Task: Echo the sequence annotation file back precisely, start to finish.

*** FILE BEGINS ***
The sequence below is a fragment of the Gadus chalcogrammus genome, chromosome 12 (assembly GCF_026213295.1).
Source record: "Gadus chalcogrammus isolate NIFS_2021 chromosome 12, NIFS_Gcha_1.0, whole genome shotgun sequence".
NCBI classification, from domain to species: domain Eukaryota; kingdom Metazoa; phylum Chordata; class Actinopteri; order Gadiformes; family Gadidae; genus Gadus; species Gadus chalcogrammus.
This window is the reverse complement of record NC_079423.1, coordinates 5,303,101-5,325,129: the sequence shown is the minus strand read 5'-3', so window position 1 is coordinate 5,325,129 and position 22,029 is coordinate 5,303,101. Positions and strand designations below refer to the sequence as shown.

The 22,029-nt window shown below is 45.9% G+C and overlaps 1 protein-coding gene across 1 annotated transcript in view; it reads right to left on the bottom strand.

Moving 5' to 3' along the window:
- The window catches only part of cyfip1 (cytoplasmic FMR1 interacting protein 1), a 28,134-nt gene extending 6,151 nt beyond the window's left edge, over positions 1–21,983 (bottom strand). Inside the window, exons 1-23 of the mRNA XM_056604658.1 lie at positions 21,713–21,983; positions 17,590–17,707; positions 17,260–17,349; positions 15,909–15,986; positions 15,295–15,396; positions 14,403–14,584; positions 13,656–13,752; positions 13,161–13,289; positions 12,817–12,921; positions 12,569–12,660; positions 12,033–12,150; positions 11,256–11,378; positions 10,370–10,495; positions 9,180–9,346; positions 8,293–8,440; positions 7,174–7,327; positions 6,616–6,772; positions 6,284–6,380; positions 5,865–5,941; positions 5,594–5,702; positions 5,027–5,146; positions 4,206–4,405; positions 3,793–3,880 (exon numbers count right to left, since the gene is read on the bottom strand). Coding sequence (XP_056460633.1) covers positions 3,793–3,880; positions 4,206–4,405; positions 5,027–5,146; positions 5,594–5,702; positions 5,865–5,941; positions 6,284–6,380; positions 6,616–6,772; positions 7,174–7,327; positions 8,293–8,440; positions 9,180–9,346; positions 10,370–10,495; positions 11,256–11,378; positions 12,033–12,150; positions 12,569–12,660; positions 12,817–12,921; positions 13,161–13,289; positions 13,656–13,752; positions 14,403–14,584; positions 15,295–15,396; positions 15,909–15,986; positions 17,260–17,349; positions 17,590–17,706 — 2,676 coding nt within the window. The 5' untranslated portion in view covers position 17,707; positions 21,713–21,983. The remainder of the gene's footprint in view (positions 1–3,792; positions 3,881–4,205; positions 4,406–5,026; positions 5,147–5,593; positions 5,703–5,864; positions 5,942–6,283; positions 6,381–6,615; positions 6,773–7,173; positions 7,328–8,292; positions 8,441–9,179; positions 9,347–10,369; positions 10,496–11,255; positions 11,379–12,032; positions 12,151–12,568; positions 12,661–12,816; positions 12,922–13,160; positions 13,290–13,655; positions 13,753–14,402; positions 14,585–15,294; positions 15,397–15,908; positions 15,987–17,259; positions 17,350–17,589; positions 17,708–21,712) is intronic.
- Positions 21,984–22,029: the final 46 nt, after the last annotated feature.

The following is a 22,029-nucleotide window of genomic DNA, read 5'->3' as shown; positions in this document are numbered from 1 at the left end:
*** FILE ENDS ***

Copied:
The sequence below is a fragment of the Gadus chalcogrammus genome, chromosome 12 (assembly GCF_026213295.1).
Source record: "Gadus chalcogrammus isolate NIFS_2021 chromosome 12, NIFS_Gcha_1.0, whole genome shotgun sequence".
NCBI classification, from domain to species: domain Eukaryota; kingdom Metazoa; phylum Chordata; class Actinopteri; order Gadiformes; family Gadidae; genus Gadus; species Gadus chalcogrammus.
This window is the reverse complement of record NC_079423.1, coordinates 5,303,101-5,325,129: the sequence shown is the minus strand read 5'-3', so window position 1 is coordinate 5,325,129 and position 22,029 is coordinate 5,303,101. Positions and strand designations below refer to the sequence as shown.

The 22,029-nt window shown below is 45.9% G+C and overlaps 1 protein-coding gene across 1 annotated transcript in view; it reads right to left on the bottom strand.

Moving 5' to 3' along the window:
- The window catches only part of cyfip1 (cytoplasmic FMR1 interacting protein 1), a 28,134-nt gene extending 6,151 nt beyond the window's left edge, over positions 1–21,983 (bottom strand). Inside the window, exons 1-23 of the mRNA XM_056604658.1 lie at positions 21,713–21,983; positions 17,590–17,707; positions 17,260–17,349; positions 15,909–15,986; positions 15,295–15,396; positions 14,403–14,584; positions 13,656–13,752; positions 13,161–13,289; positions 12,817–12,921; positions 12,569–12,660; positions 12,033–12,150; positions 11,256–11,378; positions 10,370–10,495; positions 9,180–9,346; positions 8,293–8,440; positions 7,174–7,327; positions 6,616–6,772; positions 6,284–6,380; positions 5,865–5,941; positions 5,594–5,702; positions 5,027–5,146; positions 4,206–4,405; positions 3,793–3,880 (exon numbers count right to left, since the gene is read on the bottom strand). Coding sequence (XP_056460633.1) covers positions 3,793–3,880; positions 4,206–4,405; positions 5,027–5,146; positions 5,594–5,702; positions 5,865–5,941; positions 6,284–6,380; positions 6,616–6,772; positions 7,174–7,327; positions 8,293–8,440; positions 9,180–9,346; positions 10,370–10,495; positions 11,256–11,378; positions 12,033–12,150; positions 12,569–12,660; positions 12,817–12,921; positions 13,161–13,289; positions 13,656–13,752; positions 14,403–14,584; positions 15,295–15,396; positions 15,909–15,986; positions 17,260–17,349; positions 17,590–17,706 — 2,676 coding nt within the window. The 5' untranslated portion in view covers position 17,707; positions 21,713–21,983. The remainder of the gene's footprint in view (positions 1–3,792; positions 3,881–4,205; positions 4,406–5,026; positions 5,147–5,593; positions 5,703–5,864; positions 5,942–6,283; positions 6,381–6,615; positions 6,773–7,173; positions 7,328–8,292; positions 8,441–9,179; positions 9,347–10,369; positions 10,496–11,255; positions 11,379–12,032; positions 12,151–12,568; positions 12,661–12,816; positions 12,922–13,160; positions 13,290–13,655; positions 13,753–14,402; positions 14,585–15,294; positions 15,397–15,908; positions 15,987–17,259; positions 17,350–17,589; positions 17,708–21,712) is intronic.
- Positions 21,984–22,029: the final 46 nt, after the last annotated feature.

The following is a 22,029-nucleotide window of genomic DNA, read 5'->3' as shown; positions in this document are numbered from 1 at the left end: